The perfect world of an angel of death turns upside down when he falls in love with an angel of life putting him on a path of self-discovery.


R.J. Anderson

Christmas Comedy-Drama

When a Christmas Spirit transfers into a young boy, two families struggle to return it before Christmas is forgotten.


Elizabeth Ditty

Romantic Dramedy

In the days before their mother’s funeral, a newly-jilted former trust fund kid leaves her siblings in the lurch when she embarks on an emergency road trip to discover the truth about her parents’ marriage, her mother’s massive jewelry collection, and herself.

Screencraft Comedy – quarterfinalist

Screencraft Drama – quarterfinalist

Austin Film Festival – second rounder


L.S. Garvey

Science-Fiction/Fantasy Romance

When his mirror image goes rogue and steals his girlfriend, a mentally ill cello prodigy struggles to control his reflection in order to save his girlfriend before he loses her to the other side of the mirror forever.

Austin Film Festival – semifinalist (top 2%) – advanced in comedy, sci-fi, horror, and Enderby (can be made for under $10M)


Robert Rhyne


After moving into an isolated farm with a strange history of suicides, a newly-single mother discovers a ghostly intruder living there, and must protect her troubled teenage son from becoming his next victim.

Stage 32 Search for New Blood – first place

Horror Hotel Screenplay Contest – finalist

Shriekfest – finalist

After placing highly in the 13 screenplay contest, “The Intruder” was published by the contest sponsor as a paperback and kindle e-book, now available on Amazon, Barnes & Noble, and Walmart’s platforms.


Kevin Nelson

Historical Drama

The incredible true story of Ida Lewis, a lighthouse keeper who saved dozens of lives while facing the struggles of a woman thriving during the Reconstruction Era.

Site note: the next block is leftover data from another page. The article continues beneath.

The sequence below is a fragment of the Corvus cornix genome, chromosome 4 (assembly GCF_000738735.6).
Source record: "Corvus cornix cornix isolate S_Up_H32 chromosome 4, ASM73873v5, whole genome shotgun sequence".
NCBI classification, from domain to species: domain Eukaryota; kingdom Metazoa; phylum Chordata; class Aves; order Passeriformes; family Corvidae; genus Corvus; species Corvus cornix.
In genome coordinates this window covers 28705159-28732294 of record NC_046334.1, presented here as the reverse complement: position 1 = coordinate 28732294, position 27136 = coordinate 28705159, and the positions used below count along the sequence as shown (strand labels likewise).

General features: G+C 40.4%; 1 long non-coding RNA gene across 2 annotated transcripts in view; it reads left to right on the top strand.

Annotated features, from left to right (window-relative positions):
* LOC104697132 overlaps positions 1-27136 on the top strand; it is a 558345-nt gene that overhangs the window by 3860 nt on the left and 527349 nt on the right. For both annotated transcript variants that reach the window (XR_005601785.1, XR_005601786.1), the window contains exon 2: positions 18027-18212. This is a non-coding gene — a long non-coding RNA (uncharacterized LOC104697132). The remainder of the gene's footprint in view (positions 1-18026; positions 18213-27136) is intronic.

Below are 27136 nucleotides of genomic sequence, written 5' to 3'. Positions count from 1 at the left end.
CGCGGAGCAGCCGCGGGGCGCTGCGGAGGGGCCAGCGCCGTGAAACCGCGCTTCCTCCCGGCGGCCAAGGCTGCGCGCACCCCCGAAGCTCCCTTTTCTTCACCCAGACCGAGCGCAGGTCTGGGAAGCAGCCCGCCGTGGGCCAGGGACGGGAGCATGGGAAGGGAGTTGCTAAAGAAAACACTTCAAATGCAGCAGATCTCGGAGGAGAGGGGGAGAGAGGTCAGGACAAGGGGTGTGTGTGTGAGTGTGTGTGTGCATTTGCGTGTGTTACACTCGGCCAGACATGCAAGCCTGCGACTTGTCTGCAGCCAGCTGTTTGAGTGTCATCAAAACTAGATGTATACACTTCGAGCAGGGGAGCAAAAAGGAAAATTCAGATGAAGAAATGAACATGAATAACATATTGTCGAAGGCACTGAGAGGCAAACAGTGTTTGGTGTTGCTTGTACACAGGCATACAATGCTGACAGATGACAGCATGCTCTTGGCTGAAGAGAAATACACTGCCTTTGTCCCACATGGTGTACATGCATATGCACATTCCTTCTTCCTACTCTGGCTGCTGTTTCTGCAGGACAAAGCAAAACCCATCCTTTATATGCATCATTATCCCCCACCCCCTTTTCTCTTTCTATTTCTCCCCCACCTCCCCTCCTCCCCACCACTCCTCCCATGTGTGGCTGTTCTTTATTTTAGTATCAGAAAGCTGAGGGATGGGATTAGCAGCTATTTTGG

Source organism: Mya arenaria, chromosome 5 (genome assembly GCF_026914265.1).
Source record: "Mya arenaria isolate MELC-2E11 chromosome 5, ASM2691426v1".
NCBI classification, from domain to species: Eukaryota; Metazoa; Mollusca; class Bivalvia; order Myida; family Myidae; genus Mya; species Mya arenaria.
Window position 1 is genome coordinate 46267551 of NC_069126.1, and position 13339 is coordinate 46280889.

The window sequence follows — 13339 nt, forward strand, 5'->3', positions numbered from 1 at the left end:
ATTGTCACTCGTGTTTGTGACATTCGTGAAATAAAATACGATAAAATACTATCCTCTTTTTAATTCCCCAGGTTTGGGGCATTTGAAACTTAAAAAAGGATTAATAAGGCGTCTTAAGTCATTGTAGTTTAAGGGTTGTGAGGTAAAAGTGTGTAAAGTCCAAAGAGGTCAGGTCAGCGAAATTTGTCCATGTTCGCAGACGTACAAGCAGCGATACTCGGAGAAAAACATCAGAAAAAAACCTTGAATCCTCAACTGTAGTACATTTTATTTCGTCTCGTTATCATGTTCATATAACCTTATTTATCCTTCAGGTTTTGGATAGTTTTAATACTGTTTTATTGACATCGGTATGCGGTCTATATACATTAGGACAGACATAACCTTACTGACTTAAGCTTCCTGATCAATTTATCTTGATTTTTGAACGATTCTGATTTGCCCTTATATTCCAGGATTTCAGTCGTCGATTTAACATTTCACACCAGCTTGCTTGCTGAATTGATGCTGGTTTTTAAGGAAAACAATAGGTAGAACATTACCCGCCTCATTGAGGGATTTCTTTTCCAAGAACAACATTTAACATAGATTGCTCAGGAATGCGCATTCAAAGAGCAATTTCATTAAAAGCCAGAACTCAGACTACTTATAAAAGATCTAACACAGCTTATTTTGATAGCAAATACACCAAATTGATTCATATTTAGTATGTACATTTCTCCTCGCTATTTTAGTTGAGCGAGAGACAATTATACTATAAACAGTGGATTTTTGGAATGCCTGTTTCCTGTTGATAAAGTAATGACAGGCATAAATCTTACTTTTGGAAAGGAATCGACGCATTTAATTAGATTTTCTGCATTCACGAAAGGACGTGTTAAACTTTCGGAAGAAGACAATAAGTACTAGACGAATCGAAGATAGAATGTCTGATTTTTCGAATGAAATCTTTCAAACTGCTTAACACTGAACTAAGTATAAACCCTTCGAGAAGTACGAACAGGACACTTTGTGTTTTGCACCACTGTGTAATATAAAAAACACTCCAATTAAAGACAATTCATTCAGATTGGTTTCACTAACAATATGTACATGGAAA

2019 ScreenCraft Public Domain & True Story – finalist

2020 Nicholl Fellowship – top 20%

2020 Launch Pad Feature Competition (Pending) – quarterfinalist

2018 Austin Film Festival – second rounder

2020 Atlanta Film Festival Screenwriting Competition – quarterfinalist


Johnny Dinh


A group of ex-henchmen find themselves abducted by their old boss, and now must escape his lethal torture rooms.


Sean Francis Ellis


A snowboarding champion must embrace his First Nations heritage to save his girlfriend from a legendary beast, which needs her DNA to restore its humanity.

2016 Toronto Horror Film & Screenplay Festival – finalist

2017 Beverly Hills Film Festival Screenplay Competition – official selection

2017 Screencraft Screenwriting Fellowship – quarterfinalist


Suzanne Lutas

Supernatural Thriller

When a claustrophobic art intern is held captive, she must restore a mysterious painting which has more inside than just paint.

2018 Screencraft Horror – quarterfinalist

2020 The Script Lab Free Screenplay – quarterfinalist

2019 Pitch Now Screenwriting Competition – finalist – Thriller/Horror

2020 Miami Screenplay Contest – semifinalist

2020 Wiki Screenplay Contest – semifinalist


Amir Olin


A priest breaks the seal of confession over a series of child murders and reveals it in a court. The murderer is sent to prison, where he gets killed by co-prisoners. Soon, something evil settles in the priest’s house.


Mark Rodney, Ronald Wenick, and Anat Golan

Biopic Drama

A famous Grammy-nominated jazz musician by day and con-artist by night must sacrifice himself to save his son in 60’s  Vegas, after the two get in way over their heads with schemes involving the US Army, Howard Hughes, Sonny Liston, Sheriff Ralph Lamb, and the mob.

Sundance – finalist (special mention for finishing in top 4%)

StoryPros – finalist

Scriptapalooza – semifinalist


Jerron Spencer


Resurrected as avatars of Heaven, Elvis Presley and Jim Morrison fight evil– and their own sinful natures– as they battle to save a small town from the wrath of a vengeful demon queen seeking to create hell on earth.


Isaac D. Lucas


A savvy teen is forced to flee when a greedy scientist hunts him down to harvest his advanced DNA as a cancer cure.


Rachel Woolley


Adult girlfriends struggling to reconnect at an old-school slumber party must fight for their lives when the “dream dudes” from their dating board game manifest in the flesh…and turn out to be total nightmares.

Women In Horror Fest – Winner, Best Feature